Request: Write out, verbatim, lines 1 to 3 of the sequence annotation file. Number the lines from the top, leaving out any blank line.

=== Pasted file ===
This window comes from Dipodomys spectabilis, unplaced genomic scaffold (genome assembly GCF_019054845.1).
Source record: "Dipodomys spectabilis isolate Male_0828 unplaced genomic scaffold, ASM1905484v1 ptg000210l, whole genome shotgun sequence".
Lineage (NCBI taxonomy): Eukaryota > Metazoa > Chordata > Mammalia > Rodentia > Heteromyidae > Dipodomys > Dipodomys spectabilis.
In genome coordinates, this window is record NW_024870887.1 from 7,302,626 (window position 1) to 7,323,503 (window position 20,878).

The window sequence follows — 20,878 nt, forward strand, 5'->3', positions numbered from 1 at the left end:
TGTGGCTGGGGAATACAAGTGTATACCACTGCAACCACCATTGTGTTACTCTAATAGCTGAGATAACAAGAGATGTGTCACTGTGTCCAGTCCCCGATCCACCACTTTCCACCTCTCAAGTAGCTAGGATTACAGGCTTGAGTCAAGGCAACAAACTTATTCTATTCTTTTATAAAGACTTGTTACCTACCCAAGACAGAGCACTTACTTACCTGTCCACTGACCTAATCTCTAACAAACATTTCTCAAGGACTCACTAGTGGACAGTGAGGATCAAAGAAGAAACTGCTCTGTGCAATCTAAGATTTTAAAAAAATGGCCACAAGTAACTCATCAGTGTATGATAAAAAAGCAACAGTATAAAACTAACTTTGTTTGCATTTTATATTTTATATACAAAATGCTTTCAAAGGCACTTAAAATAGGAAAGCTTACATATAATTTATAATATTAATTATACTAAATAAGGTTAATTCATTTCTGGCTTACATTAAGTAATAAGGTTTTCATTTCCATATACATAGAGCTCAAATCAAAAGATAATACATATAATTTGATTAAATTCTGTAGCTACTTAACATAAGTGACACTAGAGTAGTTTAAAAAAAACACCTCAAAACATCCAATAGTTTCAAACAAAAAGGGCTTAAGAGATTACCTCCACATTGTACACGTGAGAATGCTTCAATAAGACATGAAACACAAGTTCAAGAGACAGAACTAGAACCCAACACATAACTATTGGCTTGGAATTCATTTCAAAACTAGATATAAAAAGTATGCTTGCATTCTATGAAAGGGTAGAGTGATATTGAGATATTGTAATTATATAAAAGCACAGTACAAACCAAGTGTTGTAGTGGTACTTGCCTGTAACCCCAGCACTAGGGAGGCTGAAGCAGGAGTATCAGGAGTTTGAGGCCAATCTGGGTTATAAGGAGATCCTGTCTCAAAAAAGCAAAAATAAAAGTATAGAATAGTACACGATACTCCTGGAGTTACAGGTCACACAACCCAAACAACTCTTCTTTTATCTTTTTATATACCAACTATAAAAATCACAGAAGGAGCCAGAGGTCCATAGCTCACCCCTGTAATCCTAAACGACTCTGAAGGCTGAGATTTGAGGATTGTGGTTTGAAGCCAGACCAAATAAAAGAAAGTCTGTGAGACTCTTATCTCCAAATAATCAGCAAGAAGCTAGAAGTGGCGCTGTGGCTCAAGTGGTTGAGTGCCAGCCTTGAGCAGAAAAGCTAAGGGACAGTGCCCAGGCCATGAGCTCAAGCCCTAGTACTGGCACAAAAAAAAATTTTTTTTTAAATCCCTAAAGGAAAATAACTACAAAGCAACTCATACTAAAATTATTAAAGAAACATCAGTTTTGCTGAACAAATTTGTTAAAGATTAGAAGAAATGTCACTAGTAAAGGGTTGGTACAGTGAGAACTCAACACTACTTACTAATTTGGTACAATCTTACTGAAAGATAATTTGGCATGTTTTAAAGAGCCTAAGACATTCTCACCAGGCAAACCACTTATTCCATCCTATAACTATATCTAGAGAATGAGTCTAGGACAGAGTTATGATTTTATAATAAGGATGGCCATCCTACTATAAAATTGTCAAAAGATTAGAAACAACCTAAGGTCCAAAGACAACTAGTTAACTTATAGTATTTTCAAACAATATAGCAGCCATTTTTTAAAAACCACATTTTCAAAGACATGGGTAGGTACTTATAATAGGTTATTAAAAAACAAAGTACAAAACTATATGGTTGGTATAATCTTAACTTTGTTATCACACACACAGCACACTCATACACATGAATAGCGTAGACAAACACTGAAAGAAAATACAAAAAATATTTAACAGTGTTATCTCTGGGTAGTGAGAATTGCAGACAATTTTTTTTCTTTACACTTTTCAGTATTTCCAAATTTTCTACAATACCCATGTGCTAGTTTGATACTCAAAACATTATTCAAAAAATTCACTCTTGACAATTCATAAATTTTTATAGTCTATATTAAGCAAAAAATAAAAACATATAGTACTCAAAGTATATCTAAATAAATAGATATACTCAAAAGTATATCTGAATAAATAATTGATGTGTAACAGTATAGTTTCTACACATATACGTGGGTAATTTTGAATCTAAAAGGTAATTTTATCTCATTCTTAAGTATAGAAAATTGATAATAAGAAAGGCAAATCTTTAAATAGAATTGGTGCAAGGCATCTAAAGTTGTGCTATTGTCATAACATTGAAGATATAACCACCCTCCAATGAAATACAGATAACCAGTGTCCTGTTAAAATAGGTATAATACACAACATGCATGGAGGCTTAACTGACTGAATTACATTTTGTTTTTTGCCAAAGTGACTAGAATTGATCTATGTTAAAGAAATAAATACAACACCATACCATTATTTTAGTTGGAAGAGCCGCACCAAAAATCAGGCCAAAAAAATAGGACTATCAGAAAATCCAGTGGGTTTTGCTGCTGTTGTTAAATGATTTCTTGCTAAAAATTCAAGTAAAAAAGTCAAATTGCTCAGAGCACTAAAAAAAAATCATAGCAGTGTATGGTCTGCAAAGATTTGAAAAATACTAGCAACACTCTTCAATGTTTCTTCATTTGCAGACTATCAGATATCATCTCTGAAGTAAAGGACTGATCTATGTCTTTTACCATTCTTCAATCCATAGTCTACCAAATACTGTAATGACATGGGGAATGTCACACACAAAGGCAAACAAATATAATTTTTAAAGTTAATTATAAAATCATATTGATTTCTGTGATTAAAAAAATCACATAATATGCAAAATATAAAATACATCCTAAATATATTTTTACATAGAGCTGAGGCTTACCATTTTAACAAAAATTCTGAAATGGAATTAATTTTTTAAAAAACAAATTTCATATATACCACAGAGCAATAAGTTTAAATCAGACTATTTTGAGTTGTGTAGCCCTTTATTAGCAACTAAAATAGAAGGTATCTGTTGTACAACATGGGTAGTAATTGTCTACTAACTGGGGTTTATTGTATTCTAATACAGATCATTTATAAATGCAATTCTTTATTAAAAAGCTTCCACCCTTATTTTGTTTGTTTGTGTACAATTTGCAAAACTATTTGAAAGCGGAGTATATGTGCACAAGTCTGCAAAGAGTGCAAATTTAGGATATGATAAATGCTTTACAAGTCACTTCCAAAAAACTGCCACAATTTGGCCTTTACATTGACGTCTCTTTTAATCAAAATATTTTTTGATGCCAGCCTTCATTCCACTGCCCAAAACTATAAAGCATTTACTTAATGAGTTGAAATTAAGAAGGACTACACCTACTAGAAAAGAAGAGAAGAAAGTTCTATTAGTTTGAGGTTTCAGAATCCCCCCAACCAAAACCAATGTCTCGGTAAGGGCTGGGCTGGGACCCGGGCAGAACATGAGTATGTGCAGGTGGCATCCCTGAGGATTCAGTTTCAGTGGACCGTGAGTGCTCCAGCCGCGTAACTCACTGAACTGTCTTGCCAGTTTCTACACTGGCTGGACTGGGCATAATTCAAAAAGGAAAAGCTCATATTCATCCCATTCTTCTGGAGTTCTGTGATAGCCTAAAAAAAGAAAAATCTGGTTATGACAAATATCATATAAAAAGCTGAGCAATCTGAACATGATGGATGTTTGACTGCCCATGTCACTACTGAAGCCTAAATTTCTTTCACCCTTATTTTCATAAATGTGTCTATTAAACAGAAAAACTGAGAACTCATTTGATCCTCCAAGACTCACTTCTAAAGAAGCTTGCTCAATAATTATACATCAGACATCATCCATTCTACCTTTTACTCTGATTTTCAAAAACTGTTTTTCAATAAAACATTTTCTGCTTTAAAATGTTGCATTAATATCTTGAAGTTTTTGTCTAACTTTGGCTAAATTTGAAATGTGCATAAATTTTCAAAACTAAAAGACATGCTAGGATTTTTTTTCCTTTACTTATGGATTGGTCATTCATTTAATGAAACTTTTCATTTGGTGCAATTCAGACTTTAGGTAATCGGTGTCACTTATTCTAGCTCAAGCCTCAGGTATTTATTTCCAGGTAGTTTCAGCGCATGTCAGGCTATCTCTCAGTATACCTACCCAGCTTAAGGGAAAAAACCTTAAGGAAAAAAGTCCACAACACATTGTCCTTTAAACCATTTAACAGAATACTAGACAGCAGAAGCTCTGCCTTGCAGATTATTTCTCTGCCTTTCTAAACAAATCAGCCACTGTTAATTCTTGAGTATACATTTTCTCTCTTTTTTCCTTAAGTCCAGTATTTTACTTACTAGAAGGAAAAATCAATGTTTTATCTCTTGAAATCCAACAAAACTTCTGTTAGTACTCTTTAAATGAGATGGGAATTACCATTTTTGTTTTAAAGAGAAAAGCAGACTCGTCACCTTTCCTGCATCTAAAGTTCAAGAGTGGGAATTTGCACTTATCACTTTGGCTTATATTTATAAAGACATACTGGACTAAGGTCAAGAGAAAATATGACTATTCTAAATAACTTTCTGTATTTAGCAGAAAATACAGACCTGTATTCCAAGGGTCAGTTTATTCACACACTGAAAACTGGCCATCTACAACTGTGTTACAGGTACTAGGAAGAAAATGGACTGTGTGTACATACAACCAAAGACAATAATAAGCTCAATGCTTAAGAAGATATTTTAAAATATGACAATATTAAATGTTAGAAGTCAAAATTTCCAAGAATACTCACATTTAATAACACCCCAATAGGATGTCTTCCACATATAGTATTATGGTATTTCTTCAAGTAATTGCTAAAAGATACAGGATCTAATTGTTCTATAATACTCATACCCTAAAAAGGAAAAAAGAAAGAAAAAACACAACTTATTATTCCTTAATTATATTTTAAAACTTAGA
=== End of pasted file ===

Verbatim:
This window comes from Dipodomys spectabilis, unplaced genomic scaffold (genome assembly GCF_019054845.1).
Source record: "Dipodomys spectabilis isolate Male_0828 unplaced genomic scaffold, ASM1905484v1 ptg000210l, whole genome shotgun sequence".
Lineage (NCBI taxonomy): Eukaryota > Metazoa > Chordata > Mammalia > Rodentia > Heteromyidae > Dipodomys > Dipodomys spectabilis.